I was watching Terrence Malick’s Tree of Life a few months ago when, during a segment about the Universe, the spectacular image of a nebula appeared on the screen.
Something in the image struck me as very familiar, and not because I knew about the nebula. Something in the arrangement of colors. It was as I’ve seen something like this in real life. And then I remembered.
The Grand Prismatic Spring is the world’s third largest hot spring and I had the pleasure of seeing it with my own eyes in 2008. I did not have the opportunity to see it from above but even from the ground it looks impressive. Here is a photo I took:
The the red, yellow and green hues on the sides are created by pigmented single-celled organisms living in the hot water. And even though you can’t find the green hue in the Helix Nebula picture, you do find it in another similar nebula.
This type of nebula is called planetary nebula , because these objects looked like planets when first discovered.
Funny thing is that while I was thinking about how the Helix Nebula looks a lot like the Grand Prismatic Spring, Malick throws in an actual image of the spring just a few minutes later (when the life on earth appears).
I see what you did the Terrence Malick. You obviously stole the idea from my mind and put it on the screen
I was watching some Bugs Bunny cartoons yesterday, when I noticed a type of shot that would be very familiar to everybody that has ever played a driving game or 3rd person action/adventure. Keep in mind that this cartoon was made in 1948.
It’s amazing how much this shot looks like it’s taken out of a computer/video game.
And for those wondering about the context of that shot, here is the visual gag that it introduces.
Sputnik is a short film made by my friend and former university colleague Cristina Groșan. Find out more about her film, see when you might be able to see it, or just give it a like on its Facebook Page.
While visiting that page a few days ago, I noticed one of the two screen caps she posted from her film.
It instantly reminded me of a pretty popular Facebook: the default profile picture you get when you join the social networking site (shown here in the aspect ratio of a 16:9, to match the film )
I do think I might be the only person to see any resemblance between the two images. Or maybe not.
Another famous painting in Chauvet Cave is “The Venus and The Sorcerer“. It consists of a bison and an exaggerated depiction of a pubic triangle and a vulva, painted on a conical pendant hanging from the cave ceiling. Such exaggerated depictions of female genitals are common in prehistoric art, as evidenced by the large number of Venus Figurines uncovered all over the world.
While working on the last post I remembered some other images that impressed me in Guy Maddin’s “My Winnipeg”, mainly the recurring images where the narrator compares the confluence of the two rivers ( The Forks ) around which Winnipeg was built with his mother’s lap.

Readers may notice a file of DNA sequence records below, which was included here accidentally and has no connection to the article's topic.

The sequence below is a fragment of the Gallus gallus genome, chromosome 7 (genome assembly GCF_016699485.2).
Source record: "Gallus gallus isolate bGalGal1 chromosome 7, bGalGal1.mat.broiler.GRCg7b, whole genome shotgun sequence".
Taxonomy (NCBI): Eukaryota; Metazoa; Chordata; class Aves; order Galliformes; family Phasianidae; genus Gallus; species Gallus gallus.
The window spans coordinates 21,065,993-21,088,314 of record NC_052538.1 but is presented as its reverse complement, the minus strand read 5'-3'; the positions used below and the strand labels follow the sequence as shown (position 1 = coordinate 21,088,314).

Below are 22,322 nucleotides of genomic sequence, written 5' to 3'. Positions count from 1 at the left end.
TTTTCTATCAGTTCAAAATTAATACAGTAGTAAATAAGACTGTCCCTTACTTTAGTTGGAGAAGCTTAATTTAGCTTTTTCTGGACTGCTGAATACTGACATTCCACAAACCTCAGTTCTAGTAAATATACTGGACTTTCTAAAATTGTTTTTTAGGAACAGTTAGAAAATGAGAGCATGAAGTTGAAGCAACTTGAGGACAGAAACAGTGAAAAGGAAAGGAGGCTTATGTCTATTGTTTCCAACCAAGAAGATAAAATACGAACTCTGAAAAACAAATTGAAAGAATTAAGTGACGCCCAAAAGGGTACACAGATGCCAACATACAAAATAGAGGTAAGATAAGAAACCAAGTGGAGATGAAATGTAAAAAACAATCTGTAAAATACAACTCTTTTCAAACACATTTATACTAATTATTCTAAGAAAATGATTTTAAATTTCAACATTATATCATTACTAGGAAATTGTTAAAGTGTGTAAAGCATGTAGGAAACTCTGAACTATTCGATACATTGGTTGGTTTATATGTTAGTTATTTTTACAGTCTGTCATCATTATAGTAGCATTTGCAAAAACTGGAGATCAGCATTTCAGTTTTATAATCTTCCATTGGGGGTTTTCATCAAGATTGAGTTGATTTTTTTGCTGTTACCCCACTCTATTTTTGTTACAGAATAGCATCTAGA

The images appear in this exact order, and repeated a few times:
The woolly, furry, frosty lap.
The animals, hunters, boatways,
trains and Mother.
These are the reasons we’re here.
These are these reasons we’ve stayed.
These are the reasons I’m leaving.
These are the very things that are going to
help me get out of here.
The forks, the lap, the fur.
The forks, the lap, the fur.
Also worth noting that The forks were at times a meeting place for hunters, trading in bison fur.
My mother. A force as strong
as all the trains in Manitoba.
As perennial as the winter.
As ancient as the bison.
As supernatural as the Forks themselves.
Her lap, a magnetic pole,
a direction from which I can’t turn for long.
(Note: the above quotes are all taken from the film)
I had the pleasure of watching Werner Herzog’s “Cave of Forgotten Dreams” last week, at the Transylvania International Film Festival. It’s really nice having a pretty large film festival in your hometown.
For his documentary, Herzog got a special permission from the French authorities to film in Chauvet Cave. The cave contains the oldest paintings known to man ( aprox. 30.000 years old) and one of the most famous of them is the “Panel of the Horses”. I don’t have access to the shots from the actual film, but I do have this picture of it (via wikipedia).
When I saw it, it instantly reminded me of another great film I once saw at the film festival a few years before, “My Winnipeg”.
And yes, you should watch My Winnipeg. My jaw was locked in the ‘drop’ position the whole film. And don’t let the above image scare you, the film will actually make you smile.
After I saw Tetsuo a few years ago, I went around on the internet trying to make sense of what the hell I just saw. I came across somebody that said the atmosphere of the film and more specifically the girlfirend’s dance somehow reminded him of Fritz Lang’s Metropolis.
So, now that I have this blog, let’s have a look.
In both scenes, our main character has a dream (vision or hallucination) where their romantic interest dances in a way that makes her seem possessed. The evil clone of Maria dances in a club where she twists the minds of the men there, while the Slaryman’s Girlfriend in Tetsuo…… plans on raping him. Both men are equally shocked by their visions.
And yes, I will post the occasional bizarre or shocking image. Might as well get that out of the way from the start.
I’ll be right back to regular posting as soon as my other laptop finally gets fixed and I move over there, as I no longer have space on this one for stockpiling movies to extract frames from.
Meanwhile, enjoy this nice shot from Inglourious Basterds.